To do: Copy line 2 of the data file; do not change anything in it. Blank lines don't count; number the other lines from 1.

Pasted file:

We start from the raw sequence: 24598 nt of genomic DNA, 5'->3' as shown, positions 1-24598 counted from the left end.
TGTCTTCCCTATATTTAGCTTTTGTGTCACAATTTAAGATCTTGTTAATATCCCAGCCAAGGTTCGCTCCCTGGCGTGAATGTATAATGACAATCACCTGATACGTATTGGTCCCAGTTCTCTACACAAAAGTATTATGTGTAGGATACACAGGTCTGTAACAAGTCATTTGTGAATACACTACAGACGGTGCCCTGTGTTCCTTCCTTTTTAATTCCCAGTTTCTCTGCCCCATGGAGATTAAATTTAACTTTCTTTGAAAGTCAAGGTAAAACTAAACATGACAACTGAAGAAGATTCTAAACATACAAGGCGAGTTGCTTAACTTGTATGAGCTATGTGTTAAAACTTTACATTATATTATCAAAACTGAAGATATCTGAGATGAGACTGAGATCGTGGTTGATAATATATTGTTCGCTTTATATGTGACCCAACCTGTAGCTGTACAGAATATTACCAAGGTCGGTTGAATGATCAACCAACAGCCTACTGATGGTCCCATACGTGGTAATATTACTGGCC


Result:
TGTCTTCCCTATATTTAGCTTTTGTGTCACAATTTAAGATCTTGTTAATATCCCAGCCAAGGTTCGCTCCCTGGCGTGAATGTATAATGACAATCACCTGATACGTATTGGTCCCAGTTCTCTACACAAAAGTATTATGTGTAGGATACACAGGTCTGTAACAAGTCATTTGTGAATACACTACAGACGGTGCCCTGTGTTCCTTCCTTTTTAATTCCCAGTTTCTCTGCCCCATGGAGATTAAATTTAACTTTCTTTGAAAGTCAAGGTAAAACTAAACATGACAACTGAAGAAGATTCTAAACATACAAGGCGAGTTGCTTAACTTGTATGAGCTATGTGTTAAAACTTTACATTATATTATCAAAACTGAAGATATCTGAGATGAGACTGAGATCGTGGTTGATAATATATTGTTCGCTTTATATGTGACCCAACCTGTAGCTGTACAGAATATTACCAAGGTCGGTTGAATGATCAACCAACAGCCTACTGATGGTCCCATACGTGGTAATATTACTGGCC